He Longs to Leap: Thetford Student Shines as Ski Jumper

  • Thetford's Aiden Cudhea. (Valley News - Tris Wykes)

  • Aiden Cudhea, of Thetford, launches off the K90 jump at the Flaming Leaves Festival on Saturday in Lake Placid, N.Y. Courtesy photograph

  • Cudhea performs a training jump at the Lake Placid (N.Y.) Olympic Ski Jumping Coxplex last weekend. Cudhea jumped in the open and junior men competitions. —Courtesy photograph

  • Aiden Cudhea, left, observes video between recent ski jumping sessions with coach Larry Stone at the Olympic Ski Jumping Complex in Lake Placid, N.Y. —Courtesy photograph

Valley News Staff Writer
Published: 10/12/2016 11:50:28 PM
Modified: 10/12/2016 11:50:34 PM

Thetford — Sophomore Aiden Cudhea has developed into one of the Thetford Academy boys soccer team’s most reliable defenders. When he isn’t preventing opponents from advancing on the ground, Cudhea has making plenty of his own progress through the air.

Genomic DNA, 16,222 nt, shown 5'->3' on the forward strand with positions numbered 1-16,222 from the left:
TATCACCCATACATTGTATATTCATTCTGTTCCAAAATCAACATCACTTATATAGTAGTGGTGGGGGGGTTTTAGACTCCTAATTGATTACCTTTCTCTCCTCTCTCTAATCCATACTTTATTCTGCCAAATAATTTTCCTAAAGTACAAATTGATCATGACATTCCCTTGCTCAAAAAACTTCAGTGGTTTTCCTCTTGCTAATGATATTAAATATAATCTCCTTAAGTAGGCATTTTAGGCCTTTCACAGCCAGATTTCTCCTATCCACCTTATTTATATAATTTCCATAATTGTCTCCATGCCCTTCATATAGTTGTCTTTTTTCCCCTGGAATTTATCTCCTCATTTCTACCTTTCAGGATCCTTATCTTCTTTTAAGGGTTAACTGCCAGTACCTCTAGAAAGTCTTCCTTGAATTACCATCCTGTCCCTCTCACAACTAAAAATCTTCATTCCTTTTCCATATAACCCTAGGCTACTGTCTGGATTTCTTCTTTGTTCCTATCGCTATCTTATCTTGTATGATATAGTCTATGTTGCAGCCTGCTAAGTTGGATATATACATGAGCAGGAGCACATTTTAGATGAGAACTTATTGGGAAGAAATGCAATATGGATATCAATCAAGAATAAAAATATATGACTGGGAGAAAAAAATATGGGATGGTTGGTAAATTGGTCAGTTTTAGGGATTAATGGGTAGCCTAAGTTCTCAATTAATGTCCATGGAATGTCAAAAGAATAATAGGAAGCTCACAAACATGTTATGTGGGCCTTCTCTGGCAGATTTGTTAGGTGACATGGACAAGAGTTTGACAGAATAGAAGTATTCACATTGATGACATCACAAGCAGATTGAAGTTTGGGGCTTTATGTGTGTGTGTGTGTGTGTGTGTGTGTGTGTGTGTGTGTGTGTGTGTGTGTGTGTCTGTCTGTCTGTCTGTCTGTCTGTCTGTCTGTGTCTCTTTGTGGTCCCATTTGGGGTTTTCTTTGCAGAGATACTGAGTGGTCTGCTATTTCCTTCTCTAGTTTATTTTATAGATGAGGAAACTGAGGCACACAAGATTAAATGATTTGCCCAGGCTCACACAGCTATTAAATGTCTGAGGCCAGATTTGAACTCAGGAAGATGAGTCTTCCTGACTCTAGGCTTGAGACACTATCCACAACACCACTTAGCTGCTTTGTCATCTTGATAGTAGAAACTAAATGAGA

Cudhea, 15, has been a devoted ski jumper since fifth grade and has begun ranking among the top juniors in the east.

He earned his first major podium finishes in the Chicago area last month, landing in third place in both the U-16 and U-20 events at the Norge K70 Competition.

Last weekend, Cudhea took part for the first time in the barometric Flaming Leaves Festival in Lake Placid, N.Y., where he competed on the K90 ramp — the normal hill size for Olympic events — for the first time.

Interspersed with members of the U.S. national team to which he one day aspires, Cudhea was fourth among U-16 competitors in both Saturday’s junior men’s competition (11th overall) and the open competition (21st overall) on Sunday.